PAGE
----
The National Broadband Network Company late yesterday confirmed it wouldn’t be implementing the limited filtering scheme being implemented by other Australian telcos, noting that the national network it was constructing was incompatible with the type of technology being used in the filter.
Along with Telstra, Optus has pledged to implement a voluntary filtering framework developed by the ISP industry’s peak representative body, the Internet Industry Association. The filter, which is being seen as a more moderate industry approach developed in reaction to the Federal Government’s much more comprehensive filter scheme, will see the ISPs block a “worst of the worst” list of child pornography sites generated by international police agency Interpol.
However, a NBN Co spokesperson said late yesterday that its network wasn’t compatible with the filter as the filtering took place at a different network layer. “NBN Co is building a layer 2 open access network moving bits of data from a premises to a Point of Interconnect,” the spokesperson said. “Any internet filtering would need to be implemented at Layer 3.”
Layer 3 is otherwise known as the network layer under the widely used seven-layer model of computer networking, and is responsible for routing delivery of network packets. The filtering scheme being promulgated by the IIA sees the ISPs add a blacklist of banned addresses into ISPs’ DNS servers.
In comparison, NBN Co is building its own network on layer 2 of the seven layers, otherwise known as the link layer. This layer oversees the transfer of data between adjacent network nodes. An example of a data link layer might be the Ethernet or PPP network standards.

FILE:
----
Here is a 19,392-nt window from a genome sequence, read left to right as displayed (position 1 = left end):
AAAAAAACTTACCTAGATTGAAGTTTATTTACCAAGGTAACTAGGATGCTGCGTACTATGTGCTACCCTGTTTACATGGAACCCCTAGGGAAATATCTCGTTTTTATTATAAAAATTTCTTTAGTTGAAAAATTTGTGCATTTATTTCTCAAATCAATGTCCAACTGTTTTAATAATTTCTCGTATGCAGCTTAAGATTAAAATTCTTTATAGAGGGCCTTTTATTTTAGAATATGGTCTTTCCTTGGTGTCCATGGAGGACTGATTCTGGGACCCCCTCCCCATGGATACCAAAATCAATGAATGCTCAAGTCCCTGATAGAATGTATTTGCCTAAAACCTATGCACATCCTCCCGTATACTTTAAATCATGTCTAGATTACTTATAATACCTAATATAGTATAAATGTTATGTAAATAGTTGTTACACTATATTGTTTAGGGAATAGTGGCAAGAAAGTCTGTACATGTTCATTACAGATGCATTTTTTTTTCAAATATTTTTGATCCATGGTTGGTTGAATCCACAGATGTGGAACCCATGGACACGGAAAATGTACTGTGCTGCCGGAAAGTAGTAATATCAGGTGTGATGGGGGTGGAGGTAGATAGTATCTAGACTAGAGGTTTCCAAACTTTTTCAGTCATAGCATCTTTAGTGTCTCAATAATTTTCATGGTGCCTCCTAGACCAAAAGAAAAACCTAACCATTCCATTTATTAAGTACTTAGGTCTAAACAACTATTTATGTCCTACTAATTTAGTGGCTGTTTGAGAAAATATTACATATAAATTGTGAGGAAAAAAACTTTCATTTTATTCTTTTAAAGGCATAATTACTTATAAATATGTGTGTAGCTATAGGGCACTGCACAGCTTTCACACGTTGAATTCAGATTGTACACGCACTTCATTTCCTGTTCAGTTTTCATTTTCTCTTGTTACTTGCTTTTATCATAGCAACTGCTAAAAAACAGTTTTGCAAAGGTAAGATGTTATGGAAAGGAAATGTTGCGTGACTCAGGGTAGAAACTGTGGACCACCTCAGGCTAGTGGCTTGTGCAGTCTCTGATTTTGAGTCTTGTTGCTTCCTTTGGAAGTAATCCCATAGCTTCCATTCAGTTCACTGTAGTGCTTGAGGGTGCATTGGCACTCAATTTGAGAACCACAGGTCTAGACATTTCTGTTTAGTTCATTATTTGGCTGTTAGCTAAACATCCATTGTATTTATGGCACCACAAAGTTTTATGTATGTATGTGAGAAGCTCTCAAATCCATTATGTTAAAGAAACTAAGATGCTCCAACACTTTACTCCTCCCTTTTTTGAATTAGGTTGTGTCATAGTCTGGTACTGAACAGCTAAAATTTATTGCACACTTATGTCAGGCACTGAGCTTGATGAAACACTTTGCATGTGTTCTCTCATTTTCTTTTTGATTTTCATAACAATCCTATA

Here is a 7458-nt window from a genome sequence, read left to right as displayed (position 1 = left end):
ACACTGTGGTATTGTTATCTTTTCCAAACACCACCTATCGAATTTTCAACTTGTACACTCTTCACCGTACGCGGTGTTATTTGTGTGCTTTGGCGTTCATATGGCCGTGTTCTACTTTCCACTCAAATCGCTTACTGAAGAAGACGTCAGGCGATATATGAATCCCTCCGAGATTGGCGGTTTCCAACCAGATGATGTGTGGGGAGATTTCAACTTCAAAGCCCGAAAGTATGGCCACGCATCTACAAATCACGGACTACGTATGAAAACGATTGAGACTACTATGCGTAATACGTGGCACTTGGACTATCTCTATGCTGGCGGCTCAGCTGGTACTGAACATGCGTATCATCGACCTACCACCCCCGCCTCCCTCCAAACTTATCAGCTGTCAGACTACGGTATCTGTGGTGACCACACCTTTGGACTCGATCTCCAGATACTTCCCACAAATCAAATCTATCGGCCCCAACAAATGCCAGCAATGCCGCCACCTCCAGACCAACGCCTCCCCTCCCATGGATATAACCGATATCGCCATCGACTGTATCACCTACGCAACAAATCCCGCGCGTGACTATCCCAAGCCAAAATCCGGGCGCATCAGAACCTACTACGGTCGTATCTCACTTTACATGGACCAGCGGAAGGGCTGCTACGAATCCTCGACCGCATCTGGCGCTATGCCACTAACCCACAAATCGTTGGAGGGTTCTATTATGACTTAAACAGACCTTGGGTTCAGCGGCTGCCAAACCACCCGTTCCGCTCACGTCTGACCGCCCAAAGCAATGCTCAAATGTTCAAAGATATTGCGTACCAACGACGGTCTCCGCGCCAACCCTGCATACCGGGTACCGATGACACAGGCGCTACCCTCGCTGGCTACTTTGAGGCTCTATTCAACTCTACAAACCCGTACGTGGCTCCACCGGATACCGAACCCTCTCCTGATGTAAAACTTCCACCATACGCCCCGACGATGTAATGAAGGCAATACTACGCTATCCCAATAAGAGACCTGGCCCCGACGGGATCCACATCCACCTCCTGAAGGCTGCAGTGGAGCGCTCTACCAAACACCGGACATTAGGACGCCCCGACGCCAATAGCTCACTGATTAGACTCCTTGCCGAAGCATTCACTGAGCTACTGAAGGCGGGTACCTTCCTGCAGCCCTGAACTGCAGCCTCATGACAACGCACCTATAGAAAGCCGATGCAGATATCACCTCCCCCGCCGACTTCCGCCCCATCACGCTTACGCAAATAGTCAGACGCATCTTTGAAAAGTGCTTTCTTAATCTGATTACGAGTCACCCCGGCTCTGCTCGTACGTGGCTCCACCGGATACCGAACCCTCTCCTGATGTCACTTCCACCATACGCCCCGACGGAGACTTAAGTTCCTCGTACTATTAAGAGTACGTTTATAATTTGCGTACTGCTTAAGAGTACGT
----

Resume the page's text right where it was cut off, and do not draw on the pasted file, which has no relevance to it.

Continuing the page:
The move will allay fears that NBN Co could impose the voluntary filter on customers of its wholesale service. The government-owned telco does not aim to provide retail services to customers, but rather will only sell its services to other telcos, who will then provide services to end users. Eventually every major telco and ISP in Australia are expected to be using NBN Co’s network in some way.
The news comes as a substantial split has emerged in the ranks of Australia’s ISPs regarding the IIA’s scheme. Telstra and Optus, which between them boast the majority of Australia’s broadband customers, are supporting the IIA’s framework, and Telstra’s implementation of the filter has already gone live.
However, others such as Internode, iiNet and TPG, are not implementing the filter for now, preferring instead to see how the issue plays out from a law enforcement point of view. With telcos such as Optus admitting that the filter can be defeated with trivial changes to users’ DNS settings on their PCs, Internode and digital rights group Electronic Frontiers Australia have labelled the IIA’s initiative as ‘security theatre’ — an initiative which won’t actually increase security, just the appearance of it.